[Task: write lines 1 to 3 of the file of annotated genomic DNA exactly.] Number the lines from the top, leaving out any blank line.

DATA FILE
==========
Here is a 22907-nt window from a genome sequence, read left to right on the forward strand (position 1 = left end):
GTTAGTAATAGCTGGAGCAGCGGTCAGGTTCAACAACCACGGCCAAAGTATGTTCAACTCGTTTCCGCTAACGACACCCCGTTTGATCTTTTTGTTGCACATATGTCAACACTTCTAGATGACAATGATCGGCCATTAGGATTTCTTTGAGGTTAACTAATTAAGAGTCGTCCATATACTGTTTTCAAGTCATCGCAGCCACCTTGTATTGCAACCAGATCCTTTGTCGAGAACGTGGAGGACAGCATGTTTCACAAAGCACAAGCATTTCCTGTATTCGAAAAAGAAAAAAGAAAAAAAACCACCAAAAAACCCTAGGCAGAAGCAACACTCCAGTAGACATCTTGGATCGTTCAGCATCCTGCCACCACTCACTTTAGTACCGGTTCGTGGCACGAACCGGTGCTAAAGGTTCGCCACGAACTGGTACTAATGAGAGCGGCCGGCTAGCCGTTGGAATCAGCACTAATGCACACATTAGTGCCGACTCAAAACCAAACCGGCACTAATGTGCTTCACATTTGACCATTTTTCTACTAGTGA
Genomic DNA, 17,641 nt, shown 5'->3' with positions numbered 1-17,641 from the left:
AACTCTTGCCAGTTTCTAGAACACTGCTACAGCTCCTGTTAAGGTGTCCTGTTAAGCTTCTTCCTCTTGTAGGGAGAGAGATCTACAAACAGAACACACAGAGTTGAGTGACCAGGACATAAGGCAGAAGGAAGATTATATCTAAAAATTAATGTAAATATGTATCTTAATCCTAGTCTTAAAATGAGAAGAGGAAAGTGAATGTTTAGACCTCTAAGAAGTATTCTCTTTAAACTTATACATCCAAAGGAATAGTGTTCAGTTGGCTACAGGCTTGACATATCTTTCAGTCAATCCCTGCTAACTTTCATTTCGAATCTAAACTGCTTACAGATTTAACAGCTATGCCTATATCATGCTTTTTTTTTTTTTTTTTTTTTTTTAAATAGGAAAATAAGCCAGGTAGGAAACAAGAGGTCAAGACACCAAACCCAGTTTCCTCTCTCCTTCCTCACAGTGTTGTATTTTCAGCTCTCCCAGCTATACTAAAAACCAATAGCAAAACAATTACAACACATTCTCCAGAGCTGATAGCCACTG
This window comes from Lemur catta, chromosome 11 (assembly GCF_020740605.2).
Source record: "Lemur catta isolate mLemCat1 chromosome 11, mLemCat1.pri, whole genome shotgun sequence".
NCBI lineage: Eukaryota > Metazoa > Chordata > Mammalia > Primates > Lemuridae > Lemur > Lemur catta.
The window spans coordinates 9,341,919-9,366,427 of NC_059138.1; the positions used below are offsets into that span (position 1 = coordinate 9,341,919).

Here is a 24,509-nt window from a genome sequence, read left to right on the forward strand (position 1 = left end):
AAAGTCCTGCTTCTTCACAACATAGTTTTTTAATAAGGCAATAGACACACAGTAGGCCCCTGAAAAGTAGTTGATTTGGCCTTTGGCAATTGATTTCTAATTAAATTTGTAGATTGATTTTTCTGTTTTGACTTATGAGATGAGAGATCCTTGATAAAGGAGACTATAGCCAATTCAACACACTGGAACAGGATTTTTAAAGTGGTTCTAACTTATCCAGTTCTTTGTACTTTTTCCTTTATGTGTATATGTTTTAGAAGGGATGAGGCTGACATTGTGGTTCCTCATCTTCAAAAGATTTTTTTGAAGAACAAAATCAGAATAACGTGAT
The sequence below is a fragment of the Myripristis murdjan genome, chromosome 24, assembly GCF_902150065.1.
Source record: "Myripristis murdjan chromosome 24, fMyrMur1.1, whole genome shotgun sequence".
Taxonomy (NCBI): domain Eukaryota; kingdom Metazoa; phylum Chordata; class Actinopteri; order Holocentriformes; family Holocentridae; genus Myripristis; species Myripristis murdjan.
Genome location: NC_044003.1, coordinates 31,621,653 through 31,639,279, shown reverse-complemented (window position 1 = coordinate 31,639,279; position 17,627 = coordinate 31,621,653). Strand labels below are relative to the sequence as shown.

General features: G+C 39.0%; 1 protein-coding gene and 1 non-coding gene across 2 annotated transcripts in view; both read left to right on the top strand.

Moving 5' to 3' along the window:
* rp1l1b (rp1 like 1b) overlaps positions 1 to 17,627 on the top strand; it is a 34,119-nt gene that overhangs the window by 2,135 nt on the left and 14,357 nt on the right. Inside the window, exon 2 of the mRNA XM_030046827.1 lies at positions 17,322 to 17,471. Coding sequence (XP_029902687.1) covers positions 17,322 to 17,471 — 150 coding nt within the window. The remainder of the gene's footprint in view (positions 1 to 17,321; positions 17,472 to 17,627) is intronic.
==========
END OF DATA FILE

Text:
Here is a 22907-nt window from a genome sequence, read left to right on the forward strand (position 1 = left end):
GTTAGTAATAGCTGGAGCAGCGGTCAGGTTCAACAACCACGGCCAAAGTATGTTCAACTCGTTTCCGCTAACGACACCCCGTTTGATCTTTTTGTTGCACATATGTCAACACTTCTAGATGACAATGATCGGCCATTAGGATTTCTTTGAGGTTAACTAATTAAGAGTCGTCCATATACTGTTTTCAAGTCATCGCAGCCACCTTGTATTGCAACCAGATCCTTTGTCGAGAACGTGGAGGACAGCATGTTTCACAAAGCACAAGCATTTCCTGTATTCGAAAAAGAAAAAAGAAAAAAAACCACCAAAAAACCCTAGGCAGAAGCAACACTCCAGTAGACATCTTGGATCGTTCAGCATCCTGCCACCACTCACTTTAGTACCGGTTCGTGGCACGAACCGGTGCTAAAGGTTCGCCACGAACTGGTACTAATGAGAGCGGCCGGCTAGCCGTTGGAATCAGCACTAATGCACACATTAGTGCCGACTCAAAACCAAACCGGCACTAATGTGCTTCACATTTGACCATTTTTCTACTAGTGA
Genomic DNA, 17,641 nt, shown 5'->3' with positions numbered 1-17,641 from the left: